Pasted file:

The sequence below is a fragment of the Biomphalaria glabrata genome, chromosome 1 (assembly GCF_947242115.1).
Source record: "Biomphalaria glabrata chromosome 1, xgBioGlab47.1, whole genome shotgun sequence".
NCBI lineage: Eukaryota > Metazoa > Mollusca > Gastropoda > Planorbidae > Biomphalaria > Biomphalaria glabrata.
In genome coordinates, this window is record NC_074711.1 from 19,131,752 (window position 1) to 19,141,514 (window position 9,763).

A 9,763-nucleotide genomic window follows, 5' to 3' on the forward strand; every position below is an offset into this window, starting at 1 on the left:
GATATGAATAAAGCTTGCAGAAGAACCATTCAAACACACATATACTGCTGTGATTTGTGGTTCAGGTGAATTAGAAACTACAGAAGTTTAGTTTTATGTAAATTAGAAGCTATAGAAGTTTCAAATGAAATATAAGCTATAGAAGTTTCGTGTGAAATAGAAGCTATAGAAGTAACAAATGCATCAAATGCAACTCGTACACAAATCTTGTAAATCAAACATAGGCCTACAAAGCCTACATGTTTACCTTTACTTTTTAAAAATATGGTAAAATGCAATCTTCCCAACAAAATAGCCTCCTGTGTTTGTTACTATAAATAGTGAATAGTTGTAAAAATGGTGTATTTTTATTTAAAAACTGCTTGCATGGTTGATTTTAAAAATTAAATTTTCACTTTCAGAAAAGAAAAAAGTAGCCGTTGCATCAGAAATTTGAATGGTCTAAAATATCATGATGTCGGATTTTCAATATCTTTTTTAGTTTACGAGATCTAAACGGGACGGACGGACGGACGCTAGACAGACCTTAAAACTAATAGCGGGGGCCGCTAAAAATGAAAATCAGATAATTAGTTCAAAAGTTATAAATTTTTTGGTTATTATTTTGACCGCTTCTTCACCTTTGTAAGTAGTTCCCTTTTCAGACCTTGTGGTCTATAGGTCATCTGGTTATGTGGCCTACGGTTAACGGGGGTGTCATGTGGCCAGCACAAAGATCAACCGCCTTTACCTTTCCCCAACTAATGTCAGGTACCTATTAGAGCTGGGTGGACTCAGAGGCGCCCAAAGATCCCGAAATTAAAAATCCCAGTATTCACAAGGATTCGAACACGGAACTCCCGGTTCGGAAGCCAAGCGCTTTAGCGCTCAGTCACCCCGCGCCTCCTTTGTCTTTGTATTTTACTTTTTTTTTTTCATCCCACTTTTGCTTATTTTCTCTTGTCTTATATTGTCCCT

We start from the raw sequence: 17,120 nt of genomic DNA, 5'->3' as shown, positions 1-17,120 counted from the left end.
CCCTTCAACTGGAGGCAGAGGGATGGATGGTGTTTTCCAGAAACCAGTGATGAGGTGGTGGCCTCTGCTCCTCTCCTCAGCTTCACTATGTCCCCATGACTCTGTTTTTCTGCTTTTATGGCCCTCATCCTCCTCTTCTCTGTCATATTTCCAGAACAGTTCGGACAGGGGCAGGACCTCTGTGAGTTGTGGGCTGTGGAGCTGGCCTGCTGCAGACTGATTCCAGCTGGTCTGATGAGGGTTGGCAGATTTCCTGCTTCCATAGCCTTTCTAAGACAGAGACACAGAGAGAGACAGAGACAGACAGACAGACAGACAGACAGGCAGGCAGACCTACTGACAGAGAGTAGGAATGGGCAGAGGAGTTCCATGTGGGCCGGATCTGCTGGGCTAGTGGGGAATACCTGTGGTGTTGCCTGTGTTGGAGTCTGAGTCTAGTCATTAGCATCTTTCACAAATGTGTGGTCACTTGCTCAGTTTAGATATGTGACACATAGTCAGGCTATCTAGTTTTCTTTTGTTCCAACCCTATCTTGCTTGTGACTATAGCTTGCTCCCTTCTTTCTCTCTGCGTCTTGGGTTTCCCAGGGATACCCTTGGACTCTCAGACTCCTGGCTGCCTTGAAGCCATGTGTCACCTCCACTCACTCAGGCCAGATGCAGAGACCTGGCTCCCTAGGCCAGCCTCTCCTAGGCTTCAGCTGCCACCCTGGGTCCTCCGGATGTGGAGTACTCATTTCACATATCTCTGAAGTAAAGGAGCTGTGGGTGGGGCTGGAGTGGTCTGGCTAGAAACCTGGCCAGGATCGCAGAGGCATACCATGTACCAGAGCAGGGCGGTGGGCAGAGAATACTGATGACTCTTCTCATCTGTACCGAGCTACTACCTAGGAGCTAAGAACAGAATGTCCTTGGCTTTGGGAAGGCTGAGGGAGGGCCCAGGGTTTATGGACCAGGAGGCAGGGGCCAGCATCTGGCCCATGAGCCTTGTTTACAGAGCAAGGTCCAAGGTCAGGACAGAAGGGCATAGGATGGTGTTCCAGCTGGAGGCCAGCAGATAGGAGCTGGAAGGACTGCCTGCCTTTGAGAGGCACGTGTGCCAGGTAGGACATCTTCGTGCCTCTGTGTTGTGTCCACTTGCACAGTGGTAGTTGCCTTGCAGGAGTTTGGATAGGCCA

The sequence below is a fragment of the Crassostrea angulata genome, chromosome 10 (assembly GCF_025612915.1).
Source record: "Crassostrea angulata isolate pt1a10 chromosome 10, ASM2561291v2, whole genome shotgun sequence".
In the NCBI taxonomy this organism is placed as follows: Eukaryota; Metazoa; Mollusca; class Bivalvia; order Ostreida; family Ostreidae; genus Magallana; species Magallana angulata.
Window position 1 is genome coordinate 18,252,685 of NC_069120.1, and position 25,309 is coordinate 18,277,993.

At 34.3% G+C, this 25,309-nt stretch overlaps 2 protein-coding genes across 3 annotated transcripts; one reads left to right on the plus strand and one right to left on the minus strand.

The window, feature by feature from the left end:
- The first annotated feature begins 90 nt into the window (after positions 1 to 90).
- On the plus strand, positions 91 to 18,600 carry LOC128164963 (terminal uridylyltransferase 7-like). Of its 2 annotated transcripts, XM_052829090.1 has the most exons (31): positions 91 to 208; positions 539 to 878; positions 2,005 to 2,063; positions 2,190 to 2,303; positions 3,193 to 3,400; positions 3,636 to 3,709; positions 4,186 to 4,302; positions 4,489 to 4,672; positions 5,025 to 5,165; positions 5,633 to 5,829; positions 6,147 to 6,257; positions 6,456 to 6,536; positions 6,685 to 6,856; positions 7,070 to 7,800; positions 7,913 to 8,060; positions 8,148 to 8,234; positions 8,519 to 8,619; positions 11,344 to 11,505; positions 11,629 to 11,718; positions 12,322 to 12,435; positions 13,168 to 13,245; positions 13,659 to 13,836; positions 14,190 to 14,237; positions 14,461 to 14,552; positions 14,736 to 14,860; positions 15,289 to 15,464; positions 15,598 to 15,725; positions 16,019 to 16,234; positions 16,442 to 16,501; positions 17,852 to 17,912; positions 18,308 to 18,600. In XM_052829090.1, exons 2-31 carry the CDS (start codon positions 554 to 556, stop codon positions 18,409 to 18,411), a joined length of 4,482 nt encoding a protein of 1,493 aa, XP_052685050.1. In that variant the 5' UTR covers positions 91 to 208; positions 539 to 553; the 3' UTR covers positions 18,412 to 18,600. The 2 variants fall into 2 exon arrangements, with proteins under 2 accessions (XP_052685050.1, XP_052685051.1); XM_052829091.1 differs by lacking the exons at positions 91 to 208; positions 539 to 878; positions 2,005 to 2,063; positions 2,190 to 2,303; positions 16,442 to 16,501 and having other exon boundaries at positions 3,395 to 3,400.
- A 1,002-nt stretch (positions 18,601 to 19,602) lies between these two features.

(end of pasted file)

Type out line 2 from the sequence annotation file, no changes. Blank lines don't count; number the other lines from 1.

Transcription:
Source record: "Biomphalaria glabrata chromosome 1, xgBioGlab47.1, whole genome shotgun sequence".